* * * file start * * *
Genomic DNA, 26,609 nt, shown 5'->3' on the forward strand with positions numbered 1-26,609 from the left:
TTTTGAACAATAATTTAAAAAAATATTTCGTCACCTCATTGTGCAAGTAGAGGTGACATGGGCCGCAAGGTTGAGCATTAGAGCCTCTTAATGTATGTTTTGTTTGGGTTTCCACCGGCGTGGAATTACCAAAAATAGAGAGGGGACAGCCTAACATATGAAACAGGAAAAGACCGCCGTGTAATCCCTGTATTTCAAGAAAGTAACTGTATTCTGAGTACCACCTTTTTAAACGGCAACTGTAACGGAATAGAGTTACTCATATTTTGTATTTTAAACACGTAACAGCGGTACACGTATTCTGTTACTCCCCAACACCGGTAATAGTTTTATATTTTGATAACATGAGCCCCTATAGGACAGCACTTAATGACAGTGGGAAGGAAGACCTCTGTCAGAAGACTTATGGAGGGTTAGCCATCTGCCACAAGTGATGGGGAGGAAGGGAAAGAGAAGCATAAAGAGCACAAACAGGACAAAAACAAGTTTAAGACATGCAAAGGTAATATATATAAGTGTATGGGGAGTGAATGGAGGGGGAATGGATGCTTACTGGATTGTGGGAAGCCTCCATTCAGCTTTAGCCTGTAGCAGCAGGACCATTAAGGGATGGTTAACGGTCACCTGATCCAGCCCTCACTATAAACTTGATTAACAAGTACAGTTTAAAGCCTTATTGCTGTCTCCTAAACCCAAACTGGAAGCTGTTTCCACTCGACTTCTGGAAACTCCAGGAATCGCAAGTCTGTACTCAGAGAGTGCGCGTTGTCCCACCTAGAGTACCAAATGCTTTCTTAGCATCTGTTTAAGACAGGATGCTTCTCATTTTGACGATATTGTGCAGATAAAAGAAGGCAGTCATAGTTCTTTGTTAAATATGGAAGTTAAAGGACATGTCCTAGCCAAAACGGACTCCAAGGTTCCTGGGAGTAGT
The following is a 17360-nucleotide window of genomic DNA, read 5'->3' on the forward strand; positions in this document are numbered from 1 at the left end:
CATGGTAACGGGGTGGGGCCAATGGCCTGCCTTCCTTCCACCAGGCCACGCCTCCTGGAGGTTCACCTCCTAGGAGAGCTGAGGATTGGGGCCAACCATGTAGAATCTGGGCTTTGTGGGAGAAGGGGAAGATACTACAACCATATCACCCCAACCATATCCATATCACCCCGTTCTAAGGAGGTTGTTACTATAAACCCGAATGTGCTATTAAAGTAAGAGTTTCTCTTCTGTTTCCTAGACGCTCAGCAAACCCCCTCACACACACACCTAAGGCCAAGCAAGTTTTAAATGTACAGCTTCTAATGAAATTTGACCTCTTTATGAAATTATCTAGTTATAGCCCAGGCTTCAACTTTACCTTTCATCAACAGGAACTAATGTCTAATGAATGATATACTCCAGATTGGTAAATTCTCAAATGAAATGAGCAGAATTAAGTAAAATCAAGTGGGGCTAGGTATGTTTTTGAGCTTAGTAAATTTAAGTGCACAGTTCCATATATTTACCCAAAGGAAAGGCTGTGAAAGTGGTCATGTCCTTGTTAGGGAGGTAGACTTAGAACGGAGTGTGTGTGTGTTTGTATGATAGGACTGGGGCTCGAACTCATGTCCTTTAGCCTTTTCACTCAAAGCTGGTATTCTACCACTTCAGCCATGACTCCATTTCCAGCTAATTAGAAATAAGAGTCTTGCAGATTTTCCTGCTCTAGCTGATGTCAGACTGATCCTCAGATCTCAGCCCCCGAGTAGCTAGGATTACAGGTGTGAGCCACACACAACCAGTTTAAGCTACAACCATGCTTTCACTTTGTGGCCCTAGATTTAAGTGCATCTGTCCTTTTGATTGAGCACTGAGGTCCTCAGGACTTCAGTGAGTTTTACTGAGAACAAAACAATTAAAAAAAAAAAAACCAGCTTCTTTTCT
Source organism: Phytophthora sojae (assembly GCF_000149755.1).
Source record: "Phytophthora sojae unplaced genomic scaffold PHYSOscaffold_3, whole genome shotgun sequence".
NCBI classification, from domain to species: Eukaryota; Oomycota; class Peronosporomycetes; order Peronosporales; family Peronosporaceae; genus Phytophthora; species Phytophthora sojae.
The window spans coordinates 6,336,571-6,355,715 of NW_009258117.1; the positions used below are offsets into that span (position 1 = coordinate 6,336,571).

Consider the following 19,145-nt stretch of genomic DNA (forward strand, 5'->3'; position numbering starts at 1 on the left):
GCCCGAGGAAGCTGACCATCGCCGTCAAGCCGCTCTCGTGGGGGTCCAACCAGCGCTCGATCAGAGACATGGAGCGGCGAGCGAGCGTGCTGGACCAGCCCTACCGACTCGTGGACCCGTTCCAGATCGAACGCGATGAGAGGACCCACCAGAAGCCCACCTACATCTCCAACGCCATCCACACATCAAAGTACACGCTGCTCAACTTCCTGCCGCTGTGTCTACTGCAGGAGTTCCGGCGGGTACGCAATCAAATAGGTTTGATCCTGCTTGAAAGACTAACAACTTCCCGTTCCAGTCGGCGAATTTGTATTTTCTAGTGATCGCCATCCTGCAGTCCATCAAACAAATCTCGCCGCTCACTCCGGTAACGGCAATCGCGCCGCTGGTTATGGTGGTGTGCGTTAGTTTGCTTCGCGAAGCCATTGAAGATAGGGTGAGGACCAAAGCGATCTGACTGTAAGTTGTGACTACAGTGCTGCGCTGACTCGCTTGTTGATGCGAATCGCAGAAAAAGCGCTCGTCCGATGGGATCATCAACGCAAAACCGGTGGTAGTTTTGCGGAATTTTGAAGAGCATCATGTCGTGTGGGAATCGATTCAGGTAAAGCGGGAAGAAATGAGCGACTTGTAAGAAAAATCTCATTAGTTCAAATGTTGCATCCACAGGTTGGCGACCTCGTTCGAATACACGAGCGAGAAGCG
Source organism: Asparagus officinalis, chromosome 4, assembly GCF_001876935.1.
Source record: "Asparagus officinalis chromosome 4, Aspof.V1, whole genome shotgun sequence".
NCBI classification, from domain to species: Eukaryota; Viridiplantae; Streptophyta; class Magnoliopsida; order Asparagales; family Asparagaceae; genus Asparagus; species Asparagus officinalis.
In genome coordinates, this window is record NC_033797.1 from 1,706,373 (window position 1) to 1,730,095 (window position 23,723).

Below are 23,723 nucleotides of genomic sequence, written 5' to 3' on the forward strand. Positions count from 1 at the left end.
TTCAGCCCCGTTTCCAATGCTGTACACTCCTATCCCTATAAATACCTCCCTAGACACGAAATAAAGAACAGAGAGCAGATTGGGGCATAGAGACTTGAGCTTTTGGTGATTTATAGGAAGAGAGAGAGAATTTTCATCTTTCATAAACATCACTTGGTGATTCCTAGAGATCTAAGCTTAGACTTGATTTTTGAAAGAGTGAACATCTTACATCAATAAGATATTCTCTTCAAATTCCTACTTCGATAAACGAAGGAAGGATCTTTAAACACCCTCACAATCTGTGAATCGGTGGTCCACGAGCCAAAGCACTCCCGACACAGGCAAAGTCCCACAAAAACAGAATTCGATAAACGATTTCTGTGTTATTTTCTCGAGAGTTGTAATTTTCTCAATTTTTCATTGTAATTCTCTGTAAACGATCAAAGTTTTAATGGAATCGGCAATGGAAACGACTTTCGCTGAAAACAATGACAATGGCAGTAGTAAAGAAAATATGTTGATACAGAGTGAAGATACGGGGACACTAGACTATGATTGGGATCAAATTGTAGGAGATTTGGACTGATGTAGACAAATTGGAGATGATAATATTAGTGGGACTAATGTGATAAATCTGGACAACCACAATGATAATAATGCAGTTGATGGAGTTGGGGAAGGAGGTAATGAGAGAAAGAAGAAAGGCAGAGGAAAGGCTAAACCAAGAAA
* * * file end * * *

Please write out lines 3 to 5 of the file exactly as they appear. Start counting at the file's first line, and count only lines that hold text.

The following is a 17360-nucleotide window of genomic DNA, read 5'->3' on the forward strand; positions in this document are numbered from 1 at the left end:
CATGGTAACGGGGTGGGGCCAATGGCCTGCCTTCCTTCCACCAGGCCACGCCTCCTGGAGGTTCACCTCCTAGGAGAGCTGAGGATTGGGGCCAACCATGTAGAATCTGGGCTTTGTGGGAGAAGGGGAAGATACTACAACCATATCACCCCAACCATATCCATATCACCCCGTTCTAAGGAGGTTGTTACTATAAACCCGAATGTGCTATTAAAGTAAGAGTTTCTCTTCTGTTTCCTAGACGCTCAGCAAACCCCCTCACACACACACCTAAGGCCAAGCAAGTTTTAAATGTACAGCTTCTAATGAAATTTGACCTCTTTATGAAATTATCTAGTTATAGCCCAGGCTTCAACTTTACCTTTCATCAACAGGAACTAATGTCTAATGAATGATATACTCCAGATTGGTAAATTCTCAAATGAAATGAGCAGAATTAAGTAAAATCAAGTGGGGCTAGGTATGTTTTTGAGCTTAGTAAATTTAAGTGCACAGTTCCATATATTTACCCAAAGGAAAGGCTGTGAAAGTGGTCATGTCCTTGTTAGGGAGGTAGACTTAGAACGGAGTGTGTGTGTGTTTGTATGATAGGACTGGGGCTCGAACTCATGTCCTTTAGCCTTTTCACTCAAAGCTGGTATTCTACCACTTCAGCCATGACTCCATTTCCAGCTAATTAGAAATAAGAGTCTTGCAGATTTTCCTGCTCTAGCTGATGTCAGACTGATCCTCAGATCTCAGCCCCCGAGTAGCTAGGATTACAGGTGTGAGCCACACACAACCAGTTTAAGCTACAACCATGCTTTCACTTTGTGGCCCTAGATTTAAGTGCATCTGTCCTTTTGATTGAGCACTGAGGTCCTCAGGACTTCAGTGAGTTTTACTGAGAACAAAACAATTAAAAAAAAAAAAACCAGCTTCTTTTCT
Source organism: Phytophthora sojae (assembly GCF_000149755.1).